As I mentioned in my last post, the people of Sochi are remarkably unmoved by the rapid development springing up around them. They’re a bit like figures in a snow globe, watching with indifference as the dust from constant construction swirls around them.
The Games belong to Sochi in name only. They are, in reality, the pride and joy of Moscow. That isn’t to say that the Russians I met in Sochi aren’t proud. They are extremely proud of Russia’s perceived place in the world, and proud that their city will be home to the Games. But they are proud in a removed sort of way. It’s as though a distant cousin has achieved greatness. It’s wonderful for the family, but doesn’t have a whole lot to do with them, personally.
And because the residents of Sochi haven’t taken ownership of the Games, they really aren’t empowered to make any decisions pertaining to 2014. But I’d go even farther, and venture to say that Russians are reluctant to make decisions, period.
Sochi 2014 Headquarters
Let me give you an example. A bit simplistic but perhaps telling.
On one of my visits to Sochi, I stopped by a pizza restaurant for something to eat. I spotted pepperoni pizza, and, further down the page saw they offered a dish with pineapple. Through my interpreter I asked the waiter for pepperoni pizza, with pineapple.
The interpreter and waiter exchanged a glance. Their brows were furrowed. They looked worried. A serious discussion ensued. This is a routine I would come to know well. There’s an old saying that a horse is a camel by committee. And it turns out Russia is crawling with camels.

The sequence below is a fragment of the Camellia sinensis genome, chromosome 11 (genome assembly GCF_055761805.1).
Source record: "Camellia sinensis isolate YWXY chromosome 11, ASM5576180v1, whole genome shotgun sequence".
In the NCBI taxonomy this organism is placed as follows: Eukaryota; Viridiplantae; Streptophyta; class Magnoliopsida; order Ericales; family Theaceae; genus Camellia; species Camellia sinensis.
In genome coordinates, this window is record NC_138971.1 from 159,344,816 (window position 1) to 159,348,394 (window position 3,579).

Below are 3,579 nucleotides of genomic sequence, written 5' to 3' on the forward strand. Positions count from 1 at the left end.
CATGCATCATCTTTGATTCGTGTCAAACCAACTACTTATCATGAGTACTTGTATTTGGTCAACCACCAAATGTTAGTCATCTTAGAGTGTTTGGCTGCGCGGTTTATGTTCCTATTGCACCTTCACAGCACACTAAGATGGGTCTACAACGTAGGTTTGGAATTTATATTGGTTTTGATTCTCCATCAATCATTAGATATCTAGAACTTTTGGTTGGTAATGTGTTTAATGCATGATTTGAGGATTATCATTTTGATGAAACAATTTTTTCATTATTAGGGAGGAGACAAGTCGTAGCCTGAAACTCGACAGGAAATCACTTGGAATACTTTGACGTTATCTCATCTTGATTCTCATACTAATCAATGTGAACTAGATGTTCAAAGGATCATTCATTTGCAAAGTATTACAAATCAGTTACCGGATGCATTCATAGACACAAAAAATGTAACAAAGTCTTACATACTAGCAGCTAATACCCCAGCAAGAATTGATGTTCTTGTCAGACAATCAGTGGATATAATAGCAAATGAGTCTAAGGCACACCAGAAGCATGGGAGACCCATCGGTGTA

So I waited until the discussion ended.
“There is a problem,” my interpreter informed me. “Is not possible.”
It was explained that while yes, there was pizza with pepperoni, and yes, there was pineapple, there was no way to know the cost of a pizza with pepperoni and pineapple. The system did not allow for this diversion.
I knew the waiter and the interpreter and the cook were not trying to be difficult. They simply couldn’t see their way around the dilemma. They were not empowered to make decisions.
This isn’t a story about an unfulfilled hankering for a fancy piece of Italian pie. Rather, it is a telling example of the endemic indecisiveness rampant in Sochi. It extends from front line staff, like the waiter I described, to hotel mangers, civic officials and beyond. I would soon learn that everywhere I turned, I was stymied by the inability to elicit a firm decision about myriad things – from day to day minutia to critical queries essential for my clients to move forward with their business.
It’s as though the population is still walking around with a hangover from earlier days when one misstep could invoke dire consequences. They will not risk an answer, a comment, or even go so far as to express an opinion, for fear they may be overheard and suffer recriminations. The FSB is perceived to be everywhere, and as the federal police force, exert tremendous power. Should an individual “fall out of favor” they risk losing business or the wealth that may trickle down from the top.
People cannot be expected to have an intrinsic knowledge of how to make decisions. Without nurturing, independent thought withers on the vine. Getting things done in the face of this reality poses a serious challenge. (More on that to come.)
As I ate my pepperoni pizza, I couldn’t help but think that many of those yet to arrive in Russia to operate the Games and expecting the same set of parameters will soon discover they may have bitten off more than they can chew.
Even without the pineapple.